Easy Pholourie :Deep fried spicy split pea dough . Slightly Crispy on the outside, yet some what light and fluffy on the inside . This Incredible flavorful street snack is enjoyed throughout the Caribbean Island especially in Trinidad, and Guyana.
This could seriously be a problem, after biting in to it you would understand why it is a problem.
A while back I attended a Trinidad event and I got to taste these delectable balls and they spoke to me. YES, they sure did. I didn’t know much about them so I did a little research to find out more. And let me tell you…these deep fried spicy dough are Amazeballs. Like, literally.
Ok, I must admit, deep fried is are my love language. Just a glance in my collection here and you would agree. I truly believe it is tied to my identity. But more important, I feel most people just have that warm feeling and memories when it comes to it.
These delicious balls are not your ordinary puffs . These are highly spiced and flavor packed; made with flour, split pea flour- flavored with onions, garlic , cumin, pepper, curry and cilantro. Soft on the inside and slightly crisp on the outside- especially when they just come off the fryer. Seriously what’s not to love?
You need to eat at least 3-4 right out the fryer. My orders!
As with most street food there are many variations to the recipe some more seasonings and different ratio of flour to split peas. Adjust to preference. You can also make it without split pea. If you are not too fond of split pea flour.
I took the liberty of adding about 2 teaspoons of sugar in the batter. Not traditional.
So purist, hold your horses, it’s not overwhelming and really adds rather than detract from the overall snack. And of course, feel free to completely scroll pass the sugar and pretend like you didn’t even see it. I don’t judge.
Making these phoulorie- pronounced poo loo ree , can be really quick if you go the baking powder route. But if you want to go the yeast route then you are going to have to wait a little longer. No fear here its just chilling time and no kneading.
Enough time for you to do some chores or make this pineapple and mango chutney right here to go with it. They pair beautifully together.
- 2 cups all-purpose flour
- ½ Cup Split pea powder
- 2 teaspoons yeast
- 3-4 garlic cloves
- 2 -3 Tablespoons onion chopped
- 2 green onion white part chopped
- 1 Tablespoon cilantro
- ½ - scotch bonnet pepper minced or hot sauce adjust to taste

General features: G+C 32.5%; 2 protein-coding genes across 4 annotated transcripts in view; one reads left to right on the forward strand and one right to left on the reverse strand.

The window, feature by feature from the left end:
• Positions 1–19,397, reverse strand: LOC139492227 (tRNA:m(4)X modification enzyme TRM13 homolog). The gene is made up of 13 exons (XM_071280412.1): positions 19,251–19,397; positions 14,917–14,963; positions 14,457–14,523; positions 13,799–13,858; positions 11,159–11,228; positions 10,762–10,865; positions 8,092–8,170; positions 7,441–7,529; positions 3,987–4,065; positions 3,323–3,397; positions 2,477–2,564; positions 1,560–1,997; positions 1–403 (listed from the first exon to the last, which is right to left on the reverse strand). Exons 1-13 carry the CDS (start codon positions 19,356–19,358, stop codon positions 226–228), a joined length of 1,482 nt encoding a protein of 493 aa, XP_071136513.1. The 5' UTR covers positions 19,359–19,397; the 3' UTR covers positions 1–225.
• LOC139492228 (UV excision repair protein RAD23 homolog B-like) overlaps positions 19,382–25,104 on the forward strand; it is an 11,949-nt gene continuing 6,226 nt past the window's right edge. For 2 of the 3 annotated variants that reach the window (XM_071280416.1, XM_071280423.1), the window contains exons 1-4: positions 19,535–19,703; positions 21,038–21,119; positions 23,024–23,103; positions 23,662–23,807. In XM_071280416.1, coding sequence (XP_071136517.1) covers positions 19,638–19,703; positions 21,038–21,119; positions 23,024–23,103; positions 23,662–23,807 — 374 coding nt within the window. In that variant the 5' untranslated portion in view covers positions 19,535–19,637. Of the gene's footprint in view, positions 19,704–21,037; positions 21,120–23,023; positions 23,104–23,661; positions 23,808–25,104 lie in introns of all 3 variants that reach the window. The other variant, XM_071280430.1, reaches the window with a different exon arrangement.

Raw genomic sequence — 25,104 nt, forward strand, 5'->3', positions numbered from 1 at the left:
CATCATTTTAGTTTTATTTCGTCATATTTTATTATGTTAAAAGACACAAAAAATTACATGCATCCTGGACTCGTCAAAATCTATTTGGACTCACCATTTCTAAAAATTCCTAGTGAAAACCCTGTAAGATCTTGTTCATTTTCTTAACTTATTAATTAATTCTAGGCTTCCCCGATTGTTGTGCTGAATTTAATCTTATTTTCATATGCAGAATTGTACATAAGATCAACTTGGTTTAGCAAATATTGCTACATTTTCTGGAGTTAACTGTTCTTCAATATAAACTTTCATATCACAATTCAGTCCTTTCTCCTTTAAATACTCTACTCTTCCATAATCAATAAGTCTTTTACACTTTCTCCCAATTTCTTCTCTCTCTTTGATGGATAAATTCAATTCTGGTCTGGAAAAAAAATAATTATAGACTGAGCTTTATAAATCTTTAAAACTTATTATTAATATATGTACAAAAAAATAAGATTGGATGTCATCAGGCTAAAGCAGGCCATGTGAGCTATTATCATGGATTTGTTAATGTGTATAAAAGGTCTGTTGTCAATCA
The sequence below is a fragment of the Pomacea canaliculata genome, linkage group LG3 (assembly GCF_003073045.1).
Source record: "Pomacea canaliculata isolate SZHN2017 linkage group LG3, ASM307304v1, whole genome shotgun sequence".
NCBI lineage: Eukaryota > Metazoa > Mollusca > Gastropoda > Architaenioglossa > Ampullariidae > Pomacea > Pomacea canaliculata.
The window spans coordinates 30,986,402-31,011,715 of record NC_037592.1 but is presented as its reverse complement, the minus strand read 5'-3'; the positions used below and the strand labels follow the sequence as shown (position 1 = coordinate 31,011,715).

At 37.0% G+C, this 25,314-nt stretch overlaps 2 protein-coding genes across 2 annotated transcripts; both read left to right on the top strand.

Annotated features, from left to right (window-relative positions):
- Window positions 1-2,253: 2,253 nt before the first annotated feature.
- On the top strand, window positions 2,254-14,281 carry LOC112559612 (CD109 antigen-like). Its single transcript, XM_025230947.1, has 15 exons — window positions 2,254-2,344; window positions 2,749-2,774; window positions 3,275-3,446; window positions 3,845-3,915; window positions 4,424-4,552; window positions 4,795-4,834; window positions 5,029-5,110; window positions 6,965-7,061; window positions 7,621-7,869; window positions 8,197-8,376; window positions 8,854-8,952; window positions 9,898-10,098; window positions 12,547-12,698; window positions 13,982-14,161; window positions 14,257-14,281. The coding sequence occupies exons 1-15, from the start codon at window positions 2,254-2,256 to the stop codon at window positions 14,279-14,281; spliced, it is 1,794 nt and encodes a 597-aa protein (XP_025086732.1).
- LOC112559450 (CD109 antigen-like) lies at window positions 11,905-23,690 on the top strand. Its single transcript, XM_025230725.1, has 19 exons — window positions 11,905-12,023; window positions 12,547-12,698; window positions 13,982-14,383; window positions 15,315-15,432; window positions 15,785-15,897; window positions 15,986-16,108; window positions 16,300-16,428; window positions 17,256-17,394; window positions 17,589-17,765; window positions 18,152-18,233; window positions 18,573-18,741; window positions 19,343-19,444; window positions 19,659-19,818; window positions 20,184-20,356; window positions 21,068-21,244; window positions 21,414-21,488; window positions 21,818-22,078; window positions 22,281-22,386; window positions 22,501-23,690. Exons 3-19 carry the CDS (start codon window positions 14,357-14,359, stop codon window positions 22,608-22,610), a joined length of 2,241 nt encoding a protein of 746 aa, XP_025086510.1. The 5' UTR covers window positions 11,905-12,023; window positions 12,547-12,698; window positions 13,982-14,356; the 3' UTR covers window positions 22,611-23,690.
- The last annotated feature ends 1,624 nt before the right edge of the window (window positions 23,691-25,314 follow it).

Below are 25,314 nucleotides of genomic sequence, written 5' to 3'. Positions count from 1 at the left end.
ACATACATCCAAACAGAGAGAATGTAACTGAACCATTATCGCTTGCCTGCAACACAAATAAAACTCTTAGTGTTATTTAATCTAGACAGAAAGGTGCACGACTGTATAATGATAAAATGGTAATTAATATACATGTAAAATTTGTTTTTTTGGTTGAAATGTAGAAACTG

- ½ - teaspoon cumin spice
- ½- teaspoon turmeric
- ½ teaspoon curry powder
- 1 teaspoon or more salt adjust to taste
- 2 Teaspoons sugar optional
- 1 1/3 cup warm water or more adjust to form a thick batter
In a mini food processor blend together cilantro, parsley, garlic, onions and scotch bonnet pepper until puree. If you do not have a processor finely chop the ingredients and smash using a motor and pestle or rolling pin. If you have green seasoning use about 2 Tablespoons instead.
In a large bowl combine all ingredients except the water ; flour split pea and all-purpose, yeast, salt sugar cumin, turmeric, curry, onion mix and yeast. Thoroughly mix.
Then add warm water a little at a time until you get to desired consistency – like thick pancake batter. I usually use about 1 1/3 cup . Thoroughly mix preferable with your hands.
Set the mixture in a warm area and let it rise and double in size -approximately 1- 2 hours
In a large, sauce pan pour vegetable oil, until it is at least 3 inches (or about 5 centimeters) high (too little will result in flatter balls), and place on medium heat until oil is about 375 degrees.
The dough is going to be slightly sticky so use your hands to grab a little bit of mixture at time and drop in the oil or use a spoon to spoon up the batter, and another spoon or spatula to drop it in the oil, sort of in the shape of a ball. Do not overcrowd the pan. Do so in batches
Fry for a few minutes (about 7 minutes or more until the bottom side is golden brown.
Turn the ball over and fry for a few more minutes until the other side is slightly golden brown.
Use a large spoon or something like that to take it out of the oil. I usually place them on napkins right away to soak up some of the excess oil.